Teaching self-regulation can also have a huge positive impact on emotions and behavior for young children. Self-regulation is a complex process that allows children to control their attention, thoughts, emotions, and behaviors. Infants and toddlers have a limited ability to self-regulate, but this skill can be strengthened and taught. Because disruptive behavior can make it even more difficult for children with hearing loss to develop language and communication skills,[2] learning how to self-regulate is particularly important for children with hearing loss.

Before self-regulation comes co-regulation. According to David Belford, co-regulation is when an adult caregiver teaches a child how to calm down by making eye contact, talking softly (but loud enough for a child with hearing loss to understand), giving gentle touches, etc. Through co-regulation, children begin to develop self-regulation, which requires higher level thinking. Both co-regulation and self-regulation are important for growth and development throughout our lives.

Ensure a Child’s Hearing Device Is Working Properly

Be sure children are ready to listen every day. In planting the seeds for positive behavior, we must also ensure children using hearing devices such as hearing aids or cochlear implants are able to receive these messages through listening. It is best to assess listening devices and complete the Ling Six Sound Test daily with children.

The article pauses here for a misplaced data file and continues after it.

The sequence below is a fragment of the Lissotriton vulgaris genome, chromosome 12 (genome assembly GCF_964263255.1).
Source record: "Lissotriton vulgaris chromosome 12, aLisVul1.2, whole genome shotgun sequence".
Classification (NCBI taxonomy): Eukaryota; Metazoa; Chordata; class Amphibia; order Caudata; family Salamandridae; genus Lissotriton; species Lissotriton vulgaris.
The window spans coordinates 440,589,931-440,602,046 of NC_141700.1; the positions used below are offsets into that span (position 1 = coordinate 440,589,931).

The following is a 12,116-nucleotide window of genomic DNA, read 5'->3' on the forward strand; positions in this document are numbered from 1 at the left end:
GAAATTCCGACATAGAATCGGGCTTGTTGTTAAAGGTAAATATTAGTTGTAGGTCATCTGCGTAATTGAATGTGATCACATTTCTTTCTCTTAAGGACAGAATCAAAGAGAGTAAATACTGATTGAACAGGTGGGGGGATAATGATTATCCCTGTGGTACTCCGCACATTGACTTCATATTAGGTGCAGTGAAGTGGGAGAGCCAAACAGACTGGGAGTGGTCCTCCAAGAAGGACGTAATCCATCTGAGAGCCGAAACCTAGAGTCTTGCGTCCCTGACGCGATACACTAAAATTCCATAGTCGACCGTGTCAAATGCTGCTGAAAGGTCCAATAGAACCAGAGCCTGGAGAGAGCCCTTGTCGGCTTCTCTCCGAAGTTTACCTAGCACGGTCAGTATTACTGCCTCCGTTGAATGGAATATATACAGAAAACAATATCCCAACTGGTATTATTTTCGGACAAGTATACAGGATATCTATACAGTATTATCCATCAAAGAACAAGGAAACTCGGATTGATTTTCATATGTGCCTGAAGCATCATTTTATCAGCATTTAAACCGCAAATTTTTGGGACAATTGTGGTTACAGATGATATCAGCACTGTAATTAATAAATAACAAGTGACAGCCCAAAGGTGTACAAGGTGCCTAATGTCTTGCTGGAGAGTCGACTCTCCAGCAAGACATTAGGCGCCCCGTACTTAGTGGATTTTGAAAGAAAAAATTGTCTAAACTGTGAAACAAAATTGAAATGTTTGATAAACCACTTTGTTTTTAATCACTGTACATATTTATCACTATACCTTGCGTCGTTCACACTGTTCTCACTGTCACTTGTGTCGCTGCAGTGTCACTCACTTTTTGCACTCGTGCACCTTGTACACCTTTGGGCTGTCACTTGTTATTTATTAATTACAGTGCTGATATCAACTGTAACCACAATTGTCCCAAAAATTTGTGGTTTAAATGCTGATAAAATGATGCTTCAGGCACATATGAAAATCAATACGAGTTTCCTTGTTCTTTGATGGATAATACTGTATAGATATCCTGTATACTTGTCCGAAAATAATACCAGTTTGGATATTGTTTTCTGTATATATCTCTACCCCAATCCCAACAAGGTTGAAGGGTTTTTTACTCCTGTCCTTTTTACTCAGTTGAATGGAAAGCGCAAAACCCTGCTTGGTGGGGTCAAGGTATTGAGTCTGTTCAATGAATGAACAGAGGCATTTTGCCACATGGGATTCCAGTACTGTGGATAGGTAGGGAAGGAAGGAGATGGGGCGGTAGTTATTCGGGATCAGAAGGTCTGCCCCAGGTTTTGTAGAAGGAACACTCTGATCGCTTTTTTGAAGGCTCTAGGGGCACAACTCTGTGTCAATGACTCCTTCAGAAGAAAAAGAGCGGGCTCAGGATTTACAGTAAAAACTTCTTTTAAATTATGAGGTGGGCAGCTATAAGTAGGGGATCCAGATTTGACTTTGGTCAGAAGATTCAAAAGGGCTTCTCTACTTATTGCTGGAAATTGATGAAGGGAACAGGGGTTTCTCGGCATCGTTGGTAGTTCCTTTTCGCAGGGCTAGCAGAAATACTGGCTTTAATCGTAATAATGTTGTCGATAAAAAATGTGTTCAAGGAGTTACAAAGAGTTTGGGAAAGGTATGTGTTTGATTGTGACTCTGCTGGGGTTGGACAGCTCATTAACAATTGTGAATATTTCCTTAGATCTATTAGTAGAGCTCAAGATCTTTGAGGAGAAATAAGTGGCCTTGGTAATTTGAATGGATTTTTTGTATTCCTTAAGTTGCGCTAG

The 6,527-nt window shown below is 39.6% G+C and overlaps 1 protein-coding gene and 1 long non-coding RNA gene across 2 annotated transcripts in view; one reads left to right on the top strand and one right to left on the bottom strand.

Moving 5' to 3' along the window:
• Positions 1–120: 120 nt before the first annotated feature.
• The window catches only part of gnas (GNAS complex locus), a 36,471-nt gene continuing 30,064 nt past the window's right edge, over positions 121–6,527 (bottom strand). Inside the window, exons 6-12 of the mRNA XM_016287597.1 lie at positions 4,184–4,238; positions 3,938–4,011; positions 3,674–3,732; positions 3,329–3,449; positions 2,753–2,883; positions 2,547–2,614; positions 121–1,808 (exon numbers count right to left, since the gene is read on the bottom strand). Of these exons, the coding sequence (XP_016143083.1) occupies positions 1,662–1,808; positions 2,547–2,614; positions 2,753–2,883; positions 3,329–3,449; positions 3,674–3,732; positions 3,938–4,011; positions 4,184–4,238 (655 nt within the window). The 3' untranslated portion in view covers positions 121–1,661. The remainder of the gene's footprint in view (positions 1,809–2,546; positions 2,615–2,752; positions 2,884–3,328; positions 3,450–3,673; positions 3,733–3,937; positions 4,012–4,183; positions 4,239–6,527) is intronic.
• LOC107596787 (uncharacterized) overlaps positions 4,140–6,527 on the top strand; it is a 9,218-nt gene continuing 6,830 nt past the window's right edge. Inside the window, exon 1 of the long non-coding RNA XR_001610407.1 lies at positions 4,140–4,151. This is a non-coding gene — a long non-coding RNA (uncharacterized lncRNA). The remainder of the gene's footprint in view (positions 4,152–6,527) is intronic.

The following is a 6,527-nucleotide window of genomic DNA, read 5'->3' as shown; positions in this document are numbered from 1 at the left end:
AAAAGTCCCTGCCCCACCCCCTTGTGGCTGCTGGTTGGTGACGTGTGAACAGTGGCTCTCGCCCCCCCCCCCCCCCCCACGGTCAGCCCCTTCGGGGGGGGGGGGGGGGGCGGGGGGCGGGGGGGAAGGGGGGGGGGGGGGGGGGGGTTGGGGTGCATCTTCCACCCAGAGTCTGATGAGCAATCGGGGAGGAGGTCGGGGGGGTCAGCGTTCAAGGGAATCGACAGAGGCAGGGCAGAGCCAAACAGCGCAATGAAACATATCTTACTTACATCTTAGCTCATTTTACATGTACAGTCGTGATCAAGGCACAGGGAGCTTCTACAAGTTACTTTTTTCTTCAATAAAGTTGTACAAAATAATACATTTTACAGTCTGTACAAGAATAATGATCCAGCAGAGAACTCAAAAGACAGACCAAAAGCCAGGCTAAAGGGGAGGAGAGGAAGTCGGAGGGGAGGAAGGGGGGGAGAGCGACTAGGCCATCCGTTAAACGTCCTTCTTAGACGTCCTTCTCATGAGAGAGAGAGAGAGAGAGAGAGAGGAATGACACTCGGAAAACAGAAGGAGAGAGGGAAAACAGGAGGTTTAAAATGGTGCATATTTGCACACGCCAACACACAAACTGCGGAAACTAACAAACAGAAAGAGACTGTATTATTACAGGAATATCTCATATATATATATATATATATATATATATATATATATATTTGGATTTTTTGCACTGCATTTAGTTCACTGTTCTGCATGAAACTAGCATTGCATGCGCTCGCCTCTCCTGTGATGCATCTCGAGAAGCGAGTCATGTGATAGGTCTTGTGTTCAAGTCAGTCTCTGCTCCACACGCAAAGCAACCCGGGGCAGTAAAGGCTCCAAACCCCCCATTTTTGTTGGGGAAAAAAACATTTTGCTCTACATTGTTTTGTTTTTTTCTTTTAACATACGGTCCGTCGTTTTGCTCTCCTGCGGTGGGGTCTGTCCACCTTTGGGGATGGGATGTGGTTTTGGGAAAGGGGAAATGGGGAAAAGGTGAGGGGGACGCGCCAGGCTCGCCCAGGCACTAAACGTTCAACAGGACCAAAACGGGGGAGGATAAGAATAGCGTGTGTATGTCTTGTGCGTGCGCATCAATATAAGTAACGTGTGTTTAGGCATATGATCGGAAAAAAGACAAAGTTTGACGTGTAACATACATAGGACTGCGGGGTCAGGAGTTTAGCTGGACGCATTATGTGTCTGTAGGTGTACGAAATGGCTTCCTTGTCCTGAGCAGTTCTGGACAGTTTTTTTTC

For more details, check out our blog article on the Ling Six Sound Test.

Be sure to visit the Evidence-Based Practices website on ChallengingBehavior.org, which provides many resources and printable materials in 12 different languages. There you can find more information on adopting, implementing, and sustaining a systematic approach that promotes young children’s social competence and addresses challenging behavior, along with more on the extensive body of research behind the insights shared in this article.

Special thanks to Erin E. Sizemore, MA, Learning and Development Facilitator at the Department of Child & Family Studies in the College of Behavioral and Community Sciences at the University of South Florida as well as Lauren Beatty, Consumer Engagement Manager at MED-EL Corporation, USA for their contributions to this article.

References